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Singing in Spring: Local Choirs Welcome the Season

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choirs1Oh! Spring! You make me want to sing. Yes, it is that time of year: Birds sing and dance and build nests, as the leaves unfurl around them. The air warms, sweet with flowers calling for the bees. Salmon stretch their sea legs over crisp streams. Rain falls, giving way to rainbows. All around us, the verdant ghosts of winter’s passing rise from their gentle tombs and fill the world’s coffers with wonder and possibility, hope—and humans, being the sort of caretakers we are, at our best, feel compelled to match nature’s show with a tune. It’s a soulful response, a celebration of joy.

Whatever your reason, our region is blessed with a number of wonderful choral offerings sure to quench your thirst for song. Rogue Valley Chorale, Southern Oregon Repertory Singers, Siskiyou Singers, and the Rogue Valley Peace Choir.

Rob Griswell-Lowry, director of the Rogue Valley Peace Choir, sat down with the Messenger to talk about the Spring concert season.

RVM: What do you think it is about Spring concerts that makes it such a strong tradition?

RG-L: The spring concert, for us, is the culmination of the whole year of learning and fine tuning. So for us, it’s the big be-all and end-all.

RVM: What songs can one expect to hear at your concerts?

RG-L: Our music is chosen by a committee of choir members each year and they search diligently for songs that are both fun to listen to and to perform and reflect our mission. We have one song from the African tradition, songs from gospel tradition, a song from a Sondheim musical, and we have songs from well-known and touring social justice musicians. We also have one song from Despicable Me called “Happy.” We’ve got one from Motown, “Yes We Can Can.” And we’re doing an Indian raja song “Mangalam” made famous by Ravi Shankar. And we’ll have a tabla player with that.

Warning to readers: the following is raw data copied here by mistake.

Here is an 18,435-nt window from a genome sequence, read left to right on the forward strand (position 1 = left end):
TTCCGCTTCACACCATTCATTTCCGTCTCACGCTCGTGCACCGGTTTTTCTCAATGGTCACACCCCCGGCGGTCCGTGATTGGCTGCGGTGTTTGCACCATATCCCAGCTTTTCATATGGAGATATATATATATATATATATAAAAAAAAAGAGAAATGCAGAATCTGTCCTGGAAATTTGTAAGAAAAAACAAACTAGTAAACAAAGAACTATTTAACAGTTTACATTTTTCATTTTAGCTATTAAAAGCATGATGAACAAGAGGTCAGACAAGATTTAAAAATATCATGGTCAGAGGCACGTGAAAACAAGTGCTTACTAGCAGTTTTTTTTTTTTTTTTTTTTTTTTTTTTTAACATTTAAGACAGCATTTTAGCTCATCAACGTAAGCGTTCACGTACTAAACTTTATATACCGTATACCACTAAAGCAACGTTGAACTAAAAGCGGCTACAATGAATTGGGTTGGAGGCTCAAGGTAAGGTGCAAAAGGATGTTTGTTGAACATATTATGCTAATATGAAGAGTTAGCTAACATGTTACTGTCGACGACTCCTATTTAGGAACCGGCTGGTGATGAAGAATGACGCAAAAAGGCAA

RVM: Your choir’s message is peace. How do you go about promoting that?

RG-L: Through the music. All the songs are picked for lyrics to promote peace and social justice. One of the songs we’re doing is about Harriet Tubman, a woman who made thirteen trips to the South and brought back slaves to promote freedom. For me, choral music, when it’s used to deliver a message like this, it gets in under the radar of regular speech. It gets in through a different, and maybe a deeper opening in our hearts, because of the music combined with the message; and for me, that’s what makes this choir so special.

RVM: What would you say to people who haven’t been to a Spring concert?

RG-L: Prepare to be moved.

A few upcoming events to try out your vocal chords, or just sits back and listen:

  • Rogue Valley Peace Choir celebrates Earth Day at ScienceWorks Museum in Ashland, as part of the Rogue Valley Earth Day Celebration. Saturday, April 23. Free.
  • Siskiyou Singers perform “Out of the Shadows: Shedding Light on Women Composers.” 7:30 pm, Saturday, May 7, 3 pm Sunday, May 8. SOU Recital Hall. $5-15.
  • The Rogue Valley Chorale Association’s Youth Chorus singers sing welcome songs of Spring. Saturday, May 14. Medford High School Auditorium. $10 adults, $5 students, and $25 for families.
  • The Rogue Valley Chorale Festival of Church Choirs concert; join artistic director Laurie Anne Hunter in her third year as director of the Chorale. 3 pm & 7 pm, Sunday, May 15. Collier Center for the Performing Arts on the Craterian Stage, Medford.
  • The Southern Oregon Repertory Singers will perform Haydn’s “Creation” with members of the Rogue Valley Symphony in the orchestra. Help soloists Elissa Johnston, Brian Thorsett, and Christopher Nomura, celebrate their 30th year anniversary with the epic swell of Haydn’s masterwork. 7:30 pm, Saturday, May 21, 3 pm Sunday, May 22. Details at RepSingers.org. $32-38.
  • Rogue Valley Peace Choir will hold their Spring Concerts in Medford and Ashland. Friday, May 20 & Sunday, May 22. Details at RogueValleyPeaceChoir.org. Free.


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